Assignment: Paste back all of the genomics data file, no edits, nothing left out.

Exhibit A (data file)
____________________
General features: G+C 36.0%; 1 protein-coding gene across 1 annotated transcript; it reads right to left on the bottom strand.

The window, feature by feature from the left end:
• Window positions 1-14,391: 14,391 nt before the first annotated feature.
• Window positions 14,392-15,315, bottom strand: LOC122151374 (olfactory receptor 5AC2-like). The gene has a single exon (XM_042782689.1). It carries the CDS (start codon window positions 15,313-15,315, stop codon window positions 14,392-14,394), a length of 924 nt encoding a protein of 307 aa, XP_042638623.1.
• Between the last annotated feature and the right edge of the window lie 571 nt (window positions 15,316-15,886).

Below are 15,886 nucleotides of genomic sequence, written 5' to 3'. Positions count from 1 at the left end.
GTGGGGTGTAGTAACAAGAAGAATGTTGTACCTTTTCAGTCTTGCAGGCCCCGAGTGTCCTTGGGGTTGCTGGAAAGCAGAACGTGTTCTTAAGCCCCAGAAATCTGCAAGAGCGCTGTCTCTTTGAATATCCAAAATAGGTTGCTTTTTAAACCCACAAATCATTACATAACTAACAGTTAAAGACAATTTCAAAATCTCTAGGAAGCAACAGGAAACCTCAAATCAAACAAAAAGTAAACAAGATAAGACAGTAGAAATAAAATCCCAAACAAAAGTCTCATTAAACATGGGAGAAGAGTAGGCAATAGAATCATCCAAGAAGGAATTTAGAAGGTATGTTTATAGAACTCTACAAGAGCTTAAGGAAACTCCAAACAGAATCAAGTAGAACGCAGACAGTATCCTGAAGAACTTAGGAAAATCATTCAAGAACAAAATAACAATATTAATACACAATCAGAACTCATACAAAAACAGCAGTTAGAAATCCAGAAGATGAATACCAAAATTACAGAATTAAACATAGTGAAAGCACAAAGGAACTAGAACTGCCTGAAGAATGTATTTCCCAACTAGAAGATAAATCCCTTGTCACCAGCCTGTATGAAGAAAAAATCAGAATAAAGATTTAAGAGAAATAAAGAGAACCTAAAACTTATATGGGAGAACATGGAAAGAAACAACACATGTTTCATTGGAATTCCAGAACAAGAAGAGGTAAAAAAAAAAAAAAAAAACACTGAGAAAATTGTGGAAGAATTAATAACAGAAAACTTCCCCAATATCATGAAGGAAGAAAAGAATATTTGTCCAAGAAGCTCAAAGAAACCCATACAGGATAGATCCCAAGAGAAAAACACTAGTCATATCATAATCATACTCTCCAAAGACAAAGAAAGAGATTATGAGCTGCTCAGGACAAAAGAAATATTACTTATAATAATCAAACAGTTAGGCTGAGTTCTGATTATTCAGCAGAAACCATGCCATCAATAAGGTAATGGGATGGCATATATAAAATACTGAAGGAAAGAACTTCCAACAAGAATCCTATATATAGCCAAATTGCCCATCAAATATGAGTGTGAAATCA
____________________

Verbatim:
General features: G+C 36.0%; 1 protein-coding gene across 1 annotated transcript; it reads right to left on the bottom strand.

The window, feature by feature from the left end:
• Window positions 1-14,391: 14,391 nt before the first annotated feature.
• Window positions 14,392-15,315, bottom strand: LOC122151374 (olfactory receptor 5AC2-like). The gene has a single exon (XM_042782689.1). It carries the CDS (start codon window positions 15,313-15,315, stop codon window positions 14,392-14,394), a length of 924 nt encoding a protein of 307 aa, XP_042638623.1.
• Between the last annotated feature and the right edge of the window lie 571 nt (window positions 15,316-15,886).

Below are 15,886 nucleotides of genomic sequence, written 5' to 3'. Positions count from 1 at the left end.
GTGGGGTGTAGTAACAAGAAGAATGTTGTACCTTTTCAGTCTTGCAGGCCCCGAGTGTCCTTGGGGTTGCTGGAAAGCAGAACGTGTTCTTAAGCCCCAGAAATCTGCAAGAGCGCTGTCTCTTTGAATATCCAAAATAGGTTGCTTTTTAAACCCACAAATCATTACATAACTAACAGTTAAAGACAATTTCAAAATCTCTAGGAAGCAACAGGAAACCTCAAATCAAACAAAAAGTAAACAAGATAAGACAGTAGAAATAAAATCCCAAACAAAAGTCTCATTAAACATGGGAGAAGAGTAGGCAATAGAATCATCCAAGAAGGAATTTAGAAGGTATGTTTATAGAACTCTACAAGAGCTTAAGGAAACTCCAAACAGAATCAAGTAGAACGCAGACAGTATCCTGAAGAACTTAGGAAAATCATTCAAGAACAAAATAACAATATTAATACACAATCAGAACTCATACAAAAACAGCAGTTAGAAATCCAGAAGATGAATACCAAAATTACAGAATTAAACATAGTGAAAGCACAAAGGAACTAGAACTGCCTGAAGAATGTATTTCCCAACTAGAAGATAAATCCCTTGTCACCAGCCTGTATGAAGAAAAAATCAGAATAAAGATTTAAGAGAAATAAAGAGAACCTAAAACTTATATGGGAGAACATGGAAAGAAACAACACATGTTTCATTGGAATTCCAGAACAAGAAGAGGTAAAAAAAAAAAAAAAAAACACTGAGAAAATTGTGGAAGAATTAATAACAGAAAACTTCCCCAATATCATGAAGGAAGAAAAGAATATTTGTCCAAGAAGCTCAAAGAAACCCATACAGGATAGATCCCAAGAGAAAAACACTAGTCATATCATAATCATACTCTCCAAAGACAAAGAAAGAGATTATGAGCTGCTCAGGACAAAAGAAATATTACTTATAATAATCAAACAGTTAGGCTGAGTTCTGATTATTCAGCAGAAACCATGCCATCAATAAGGTAATGGGATGGCATATATAAAATACTGAAGGAAAGAACTTCCAACAAGAATCCTATATATAGCCAAATTGCCCATCAAATATGAGTGTGAAATCA